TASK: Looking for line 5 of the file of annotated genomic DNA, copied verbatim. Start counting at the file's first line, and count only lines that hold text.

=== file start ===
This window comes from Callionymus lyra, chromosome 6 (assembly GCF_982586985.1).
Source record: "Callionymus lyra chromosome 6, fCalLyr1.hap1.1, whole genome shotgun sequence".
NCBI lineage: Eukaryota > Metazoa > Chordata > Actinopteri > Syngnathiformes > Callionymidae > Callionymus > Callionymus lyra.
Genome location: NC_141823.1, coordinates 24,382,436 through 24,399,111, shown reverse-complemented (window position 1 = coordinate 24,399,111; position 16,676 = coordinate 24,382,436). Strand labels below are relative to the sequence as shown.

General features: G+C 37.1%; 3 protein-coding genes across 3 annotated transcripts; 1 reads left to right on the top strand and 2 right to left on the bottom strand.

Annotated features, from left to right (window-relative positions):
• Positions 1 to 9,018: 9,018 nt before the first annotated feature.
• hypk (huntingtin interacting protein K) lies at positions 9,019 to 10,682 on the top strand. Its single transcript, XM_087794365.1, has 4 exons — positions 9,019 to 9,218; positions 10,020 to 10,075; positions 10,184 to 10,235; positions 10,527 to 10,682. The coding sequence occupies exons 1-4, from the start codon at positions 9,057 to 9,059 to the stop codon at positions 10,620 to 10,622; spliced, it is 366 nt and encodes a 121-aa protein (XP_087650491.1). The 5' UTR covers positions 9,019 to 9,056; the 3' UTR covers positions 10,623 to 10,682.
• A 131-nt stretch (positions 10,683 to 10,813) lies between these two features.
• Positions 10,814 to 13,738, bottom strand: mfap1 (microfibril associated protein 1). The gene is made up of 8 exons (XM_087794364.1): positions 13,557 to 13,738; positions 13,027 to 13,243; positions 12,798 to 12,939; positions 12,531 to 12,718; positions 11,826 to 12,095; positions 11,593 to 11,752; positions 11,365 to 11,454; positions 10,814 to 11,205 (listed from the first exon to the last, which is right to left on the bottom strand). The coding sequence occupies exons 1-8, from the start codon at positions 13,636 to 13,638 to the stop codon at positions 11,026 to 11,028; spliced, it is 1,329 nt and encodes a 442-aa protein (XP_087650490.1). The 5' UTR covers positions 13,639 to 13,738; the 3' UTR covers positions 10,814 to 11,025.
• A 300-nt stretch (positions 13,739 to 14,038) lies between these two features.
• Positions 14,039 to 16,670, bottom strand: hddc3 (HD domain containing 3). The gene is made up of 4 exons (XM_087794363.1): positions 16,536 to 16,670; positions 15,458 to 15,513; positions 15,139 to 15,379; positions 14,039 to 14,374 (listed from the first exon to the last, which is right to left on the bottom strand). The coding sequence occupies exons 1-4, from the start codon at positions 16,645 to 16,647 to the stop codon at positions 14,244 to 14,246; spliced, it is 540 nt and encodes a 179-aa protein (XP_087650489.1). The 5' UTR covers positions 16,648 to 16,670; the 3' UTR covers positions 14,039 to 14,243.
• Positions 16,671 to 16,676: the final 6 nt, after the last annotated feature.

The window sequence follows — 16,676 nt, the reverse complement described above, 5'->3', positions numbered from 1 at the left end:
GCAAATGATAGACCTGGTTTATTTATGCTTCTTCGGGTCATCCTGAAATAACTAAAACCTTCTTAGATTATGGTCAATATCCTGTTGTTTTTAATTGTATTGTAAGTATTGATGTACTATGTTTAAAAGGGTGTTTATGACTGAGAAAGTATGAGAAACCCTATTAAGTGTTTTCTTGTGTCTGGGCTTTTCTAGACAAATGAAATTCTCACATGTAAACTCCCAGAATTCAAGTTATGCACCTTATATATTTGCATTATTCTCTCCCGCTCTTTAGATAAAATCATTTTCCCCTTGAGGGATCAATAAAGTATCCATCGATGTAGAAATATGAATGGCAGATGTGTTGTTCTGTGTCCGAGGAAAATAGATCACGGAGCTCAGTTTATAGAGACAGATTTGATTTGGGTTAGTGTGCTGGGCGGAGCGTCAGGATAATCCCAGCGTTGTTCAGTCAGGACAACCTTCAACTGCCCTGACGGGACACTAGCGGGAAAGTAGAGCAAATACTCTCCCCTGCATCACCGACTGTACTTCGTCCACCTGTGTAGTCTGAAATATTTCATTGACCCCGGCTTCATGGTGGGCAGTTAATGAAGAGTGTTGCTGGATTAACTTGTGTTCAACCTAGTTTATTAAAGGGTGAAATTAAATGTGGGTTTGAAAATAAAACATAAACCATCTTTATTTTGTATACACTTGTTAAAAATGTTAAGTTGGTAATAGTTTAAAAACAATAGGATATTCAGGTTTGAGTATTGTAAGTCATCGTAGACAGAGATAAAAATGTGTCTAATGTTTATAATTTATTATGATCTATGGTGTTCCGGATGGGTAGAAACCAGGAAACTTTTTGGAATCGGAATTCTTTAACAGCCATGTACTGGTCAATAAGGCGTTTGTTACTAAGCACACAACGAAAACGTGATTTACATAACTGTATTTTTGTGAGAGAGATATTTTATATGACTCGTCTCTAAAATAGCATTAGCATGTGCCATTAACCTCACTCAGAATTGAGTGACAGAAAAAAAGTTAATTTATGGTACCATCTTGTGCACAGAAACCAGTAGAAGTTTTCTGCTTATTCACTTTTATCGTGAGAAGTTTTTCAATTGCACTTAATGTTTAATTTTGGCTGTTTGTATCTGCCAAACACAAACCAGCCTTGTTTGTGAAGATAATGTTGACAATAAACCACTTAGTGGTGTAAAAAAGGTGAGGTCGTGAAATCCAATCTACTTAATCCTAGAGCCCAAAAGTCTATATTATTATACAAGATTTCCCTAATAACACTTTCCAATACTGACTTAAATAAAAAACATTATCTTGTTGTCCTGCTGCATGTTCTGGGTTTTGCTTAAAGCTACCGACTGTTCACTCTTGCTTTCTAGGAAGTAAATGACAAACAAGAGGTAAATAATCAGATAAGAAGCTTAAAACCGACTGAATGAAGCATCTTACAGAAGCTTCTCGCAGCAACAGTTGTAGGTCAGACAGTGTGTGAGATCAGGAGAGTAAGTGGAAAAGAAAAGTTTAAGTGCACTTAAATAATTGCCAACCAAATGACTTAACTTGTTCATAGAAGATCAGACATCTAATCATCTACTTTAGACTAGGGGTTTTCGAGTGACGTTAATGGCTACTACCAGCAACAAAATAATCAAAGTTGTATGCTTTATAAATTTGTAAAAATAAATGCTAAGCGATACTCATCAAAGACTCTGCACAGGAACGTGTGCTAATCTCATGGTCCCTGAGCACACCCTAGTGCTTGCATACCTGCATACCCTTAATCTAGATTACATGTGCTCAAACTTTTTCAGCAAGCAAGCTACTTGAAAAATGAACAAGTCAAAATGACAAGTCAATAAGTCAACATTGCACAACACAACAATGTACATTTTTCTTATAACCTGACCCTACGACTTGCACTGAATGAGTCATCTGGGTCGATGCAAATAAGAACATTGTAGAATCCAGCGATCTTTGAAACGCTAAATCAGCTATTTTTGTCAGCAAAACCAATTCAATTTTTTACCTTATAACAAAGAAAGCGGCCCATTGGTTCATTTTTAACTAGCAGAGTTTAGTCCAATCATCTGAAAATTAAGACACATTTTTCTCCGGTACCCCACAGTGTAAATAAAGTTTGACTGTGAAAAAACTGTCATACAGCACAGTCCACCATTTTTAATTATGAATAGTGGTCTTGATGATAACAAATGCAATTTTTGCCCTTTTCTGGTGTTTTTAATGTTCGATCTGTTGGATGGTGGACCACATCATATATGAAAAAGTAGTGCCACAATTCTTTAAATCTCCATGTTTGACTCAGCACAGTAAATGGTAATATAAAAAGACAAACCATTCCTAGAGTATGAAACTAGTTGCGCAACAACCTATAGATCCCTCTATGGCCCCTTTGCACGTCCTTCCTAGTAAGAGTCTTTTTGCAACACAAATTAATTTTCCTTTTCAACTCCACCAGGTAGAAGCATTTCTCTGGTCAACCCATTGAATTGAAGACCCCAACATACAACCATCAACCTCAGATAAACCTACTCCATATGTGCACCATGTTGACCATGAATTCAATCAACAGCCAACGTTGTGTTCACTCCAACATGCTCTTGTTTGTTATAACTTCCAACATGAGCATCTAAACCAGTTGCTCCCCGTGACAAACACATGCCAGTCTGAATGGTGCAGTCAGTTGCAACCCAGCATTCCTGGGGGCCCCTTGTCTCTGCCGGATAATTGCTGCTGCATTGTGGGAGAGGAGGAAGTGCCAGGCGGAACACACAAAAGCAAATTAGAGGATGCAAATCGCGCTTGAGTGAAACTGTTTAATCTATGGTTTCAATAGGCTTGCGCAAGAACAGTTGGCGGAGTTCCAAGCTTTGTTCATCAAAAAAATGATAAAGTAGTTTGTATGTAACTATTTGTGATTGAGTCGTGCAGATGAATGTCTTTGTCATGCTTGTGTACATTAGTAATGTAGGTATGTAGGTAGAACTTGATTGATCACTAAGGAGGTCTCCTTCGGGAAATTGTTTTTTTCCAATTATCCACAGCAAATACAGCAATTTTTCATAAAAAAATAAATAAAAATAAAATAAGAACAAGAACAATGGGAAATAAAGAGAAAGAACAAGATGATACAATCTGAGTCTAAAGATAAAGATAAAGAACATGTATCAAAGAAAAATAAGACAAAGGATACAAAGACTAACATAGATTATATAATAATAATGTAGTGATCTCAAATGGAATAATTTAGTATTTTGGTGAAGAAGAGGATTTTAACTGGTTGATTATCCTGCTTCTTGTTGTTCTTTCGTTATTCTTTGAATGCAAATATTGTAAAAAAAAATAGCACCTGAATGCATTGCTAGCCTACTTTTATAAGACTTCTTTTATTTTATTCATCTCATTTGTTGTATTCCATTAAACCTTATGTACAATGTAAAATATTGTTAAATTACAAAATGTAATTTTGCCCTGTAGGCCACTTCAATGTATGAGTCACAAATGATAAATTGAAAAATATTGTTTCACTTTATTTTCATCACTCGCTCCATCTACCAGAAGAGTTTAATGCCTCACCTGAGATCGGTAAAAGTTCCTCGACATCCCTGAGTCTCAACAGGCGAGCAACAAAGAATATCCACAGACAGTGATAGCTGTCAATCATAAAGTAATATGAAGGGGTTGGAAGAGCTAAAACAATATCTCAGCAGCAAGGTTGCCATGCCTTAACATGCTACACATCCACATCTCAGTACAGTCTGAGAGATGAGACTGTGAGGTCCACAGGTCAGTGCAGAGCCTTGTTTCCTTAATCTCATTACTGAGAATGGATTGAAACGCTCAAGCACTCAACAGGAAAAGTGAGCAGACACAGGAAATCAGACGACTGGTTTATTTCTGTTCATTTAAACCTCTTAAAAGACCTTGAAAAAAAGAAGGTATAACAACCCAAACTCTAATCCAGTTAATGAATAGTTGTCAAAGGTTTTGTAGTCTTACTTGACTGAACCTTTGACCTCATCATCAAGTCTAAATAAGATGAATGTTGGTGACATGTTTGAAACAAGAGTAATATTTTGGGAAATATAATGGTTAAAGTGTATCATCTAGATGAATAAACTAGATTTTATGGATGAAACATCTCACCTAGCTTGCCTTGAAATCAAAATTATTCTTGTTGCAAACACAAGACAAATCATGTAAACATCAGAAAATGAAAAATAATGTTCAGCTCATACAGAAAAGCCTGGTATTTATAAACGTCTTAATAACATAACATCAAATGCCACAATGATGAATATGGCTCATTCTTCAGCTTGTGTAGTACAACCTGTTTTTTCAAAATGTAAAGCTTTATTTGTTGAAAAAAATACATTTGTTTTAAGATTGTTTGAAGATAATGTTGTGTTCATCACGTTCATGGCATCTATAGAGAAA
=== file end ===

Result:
General features: G+C 37.1%; 3 protein-coding genes across 3 annotated transcripts; 1 reads left to right on the top strand and 2 right to left on the bottom strand.